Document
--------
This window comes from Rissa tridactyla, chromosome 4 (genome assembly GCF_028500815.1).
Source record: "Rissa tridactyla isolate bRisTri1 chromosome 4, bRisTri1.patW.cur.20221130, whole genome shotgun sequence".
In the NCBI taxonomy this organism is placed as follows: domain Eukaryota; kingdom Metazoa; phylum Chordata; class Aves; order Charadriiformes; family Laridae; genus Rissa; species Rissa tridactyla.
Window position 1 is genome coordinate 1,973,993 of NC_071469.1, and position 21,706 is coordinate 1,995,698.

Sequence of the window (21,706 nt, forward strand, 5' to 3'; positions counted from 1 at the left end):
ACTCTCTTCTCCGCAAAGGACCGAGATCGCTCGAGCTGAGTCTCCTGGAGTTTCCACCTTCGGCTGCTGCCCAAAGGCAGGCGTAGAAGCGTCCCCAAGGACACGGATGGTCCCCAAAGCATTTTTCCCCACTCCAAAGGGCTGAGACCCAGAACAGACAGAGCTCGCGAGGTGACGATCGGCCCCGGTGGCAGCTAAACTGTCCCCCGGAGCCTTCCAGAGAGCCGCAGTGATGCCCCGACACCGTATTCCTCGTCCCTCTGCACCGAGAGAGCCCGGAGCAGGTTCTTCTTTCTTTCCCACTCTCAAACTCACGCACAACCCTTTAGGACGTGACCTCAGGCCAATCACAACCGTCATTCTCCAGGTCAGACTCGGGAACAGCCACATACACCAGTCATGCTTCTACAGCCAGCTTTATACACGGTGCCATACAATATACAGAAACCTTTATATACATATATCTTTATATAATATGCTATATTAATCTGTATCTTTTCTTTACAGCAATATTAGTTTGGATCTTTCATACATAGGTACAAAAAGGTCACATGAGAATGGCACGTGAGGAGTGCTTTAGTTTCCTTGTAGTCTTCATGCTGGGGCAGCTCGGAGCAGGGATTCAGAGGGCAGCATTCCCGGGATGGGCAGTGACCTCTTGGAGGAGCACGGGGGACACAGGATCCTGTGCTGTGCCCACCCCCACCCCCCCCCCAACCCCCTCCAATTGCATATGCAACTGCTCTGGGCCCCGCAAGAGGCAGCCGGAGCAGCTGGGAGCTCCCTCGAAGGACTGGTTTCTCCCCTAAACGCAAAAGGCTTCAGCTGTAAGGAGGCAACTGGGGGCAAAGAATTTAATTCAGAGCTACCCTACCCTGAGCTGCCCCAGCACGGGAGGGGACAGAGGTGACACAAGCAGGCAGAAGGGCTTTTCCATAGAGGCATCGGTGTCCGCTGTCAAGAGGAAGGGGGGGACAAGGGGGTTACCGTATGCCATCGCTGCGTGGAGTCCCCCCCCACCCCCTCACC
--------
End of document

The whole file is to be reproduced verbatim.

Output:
This window comes from Rissa tridactyla, chromosome 4 (genome assembly GCF_028500815.1).
Source record: "Rissa tridactyla isolate bRisTri1 chromosome 4, bRisTri1.patW.cur.20221130, whole genome shotgun sequence".
In the NCBI taxonomy this organism is placed as follows: domain Eukaryota; kingdom Metazoa; phylum Chordata; class Aves; order Charadriiformes; family Laridae; genus Rissa; species Rissa tridactyla.
Window position 1 is genome coordinate 1,973,993 of NC_071469.1, and position 21,706 is coordinate 1,995,698.

Sequence of the window (21,706 nt, forward strand, 5' to 3'; positions counted from 1 at the left end):
ACTCTCTTCTCCGCAAAGGACCGAGATCGCTCGAGCTGAGTCTCCTGGAGTTTCCACCTTCGGCTGCTGCCCAAAGGCAGGCGTAGAAGCGTCCCCAAGGACACGGATGGTCCCCAAAGCATTTTTCCCCACTCCAAAGGGCTGAGACCCAGAACAGACAGAGCTCGCGAGGTGACGATCGGCCCCGGTGGCAGCTAAACTGTCCCCCGGAGCCTTCCAGAGAGCCGCAGTGATGCCCCGACACCGTATTCCTCGTCCCTCTGCACCGAGAGAGCCCGGAGCAGGTTCTTCTTTCTTTCCCACTCTCAAACTCACGCACAACCCTTTAGGACGTGACCTCAGGCCAATCACAACCGTCATTCTCCAGGTCAGACTCGGGAACAGCCACATACACCAGTCATGCTTCTACAGCCAGCTTTATACACGGTGCCATACAATATACAGAAACCTTTATATACATATATCTTTATATAATATGCTATATTAATCTGTATCTTTTCTTTACAGCAATATTAGTTTGGATCTTTCATACATAGGTACAAAAAGGTCACATGAGAATGGCACGTGAGGAGTGCTTTAGTTTCCTTGTAGTCTTCATGCTGGGGCAGCTCGGAGCAGGGATTCAGAGGGCAGCATTCCCGGGATGGGCAGTGACCTCTTGGAGGAGCACGGGGGACACAGGATCCTGTGCTGTGCCCACCCCCACCCCCCCCCCAACCCCCTCCAATTGCATATGCAACTGCTCTGGGCCCCGCAAGAGGCAGCCGGAGCAGCTGGGAGCTCCCTCGAAGGACTGGTTTCTCCCCTAAACGCAAAAGGCTTCAGCTGTAAGGAGGCAACTGGGGGCAAAGAATTTAATTCAGAGCTACCCTACCCTGAGCTGCCCCAGCACGGGAGGGGACAGAGGTGACACAAGCAGGCAGAAGGGCTTTTCCATAGAGGCATCGGTGTCCGCTGTCAAGAGGAAGGGGGGGACAAGGGGGTTACCGTATGCCATCGCTGCGTGGAGTCCCCCCCCACCCCCTCACC